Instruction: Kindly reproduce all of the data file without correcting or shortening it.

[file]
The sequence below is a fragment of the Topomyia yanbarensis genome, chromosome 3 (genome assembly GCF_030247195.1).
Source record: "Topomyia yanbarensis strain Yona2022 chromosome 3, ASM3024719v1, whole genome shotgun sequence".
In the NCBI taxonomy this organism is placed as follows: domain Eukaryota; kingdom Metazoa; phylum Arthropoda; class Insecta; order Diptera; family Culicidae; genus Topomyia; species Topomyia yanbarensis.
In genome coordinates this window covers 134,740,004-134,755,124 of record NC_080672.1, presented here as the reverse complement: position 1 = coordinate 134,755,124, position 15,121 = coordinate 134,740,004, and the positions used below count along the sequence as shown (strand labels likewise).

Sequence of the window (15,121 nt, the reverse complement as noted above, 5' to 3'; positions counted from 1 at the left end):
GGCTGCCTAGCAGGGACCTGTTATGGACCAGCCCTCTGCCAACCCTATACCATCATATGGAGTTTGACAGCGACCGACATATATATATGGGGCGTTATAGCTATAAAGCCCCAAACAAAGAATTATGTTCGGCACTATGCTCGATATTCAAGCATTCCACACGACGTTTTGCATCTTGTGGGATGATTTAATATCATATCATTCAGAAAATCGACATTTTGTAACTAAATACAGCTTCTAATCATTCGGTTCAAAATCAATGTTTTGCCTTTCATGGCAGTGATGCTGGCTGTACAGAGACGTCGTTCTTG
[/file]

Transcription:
The sequence below is a fragment of the Topomyia yanbarensis genome, chromosome 3 (genome assembly GCF_030247195.1).
Source record: "Topomyia yanbarensis strain Yona2022 chromosome 3, ASM3024719v1, whole genome shotgun sequence".
In the NCBI taxonomy this organism is placed as follows: domain Eukaryota; kingdom Metazoa; phylum Arthropoda; class Insecta; order Diptera; family Culicidae; genus Topomyia; species Topomyia yanbarensis.
In genome coordinates this window covers 134,740,004-134,755,124 of record NC_080672.1, presented here as the reverse complement: position 1 = coordinate 134,755,124, position 15,121 = coordinate 134,740,004, and the positions used below count along the sequence as shown (strand labels likewise).

Sequence of the window (15,121 nt, the reverse complement as noted above, 5' to 3'; positions counted from 1 at the left end):
GGCTGCCTAGCAGGGACCTGTTATGGACCAGCCCTCTGCCAACCCTATACCATCATATGGAGTTTGACAGCGACCGACATATATATATGGGGCGTTATAGCTATAAAGCCCCAAACAAAGAATTATGTTCGGCACTATGCTCGATATTCAAGCATTCCACACGACGTTTTGCATCTTGTGGGATGATTTAATATCATATCATTCAGAAAATCGACATTTTGTAACTAAATACAGCTTCTAATCATTCGGTTCAAAATCAATGTTTTGCCTTTCATGGCAGTGATGCTGGCTGTACAGAGACGTCGTTCTTG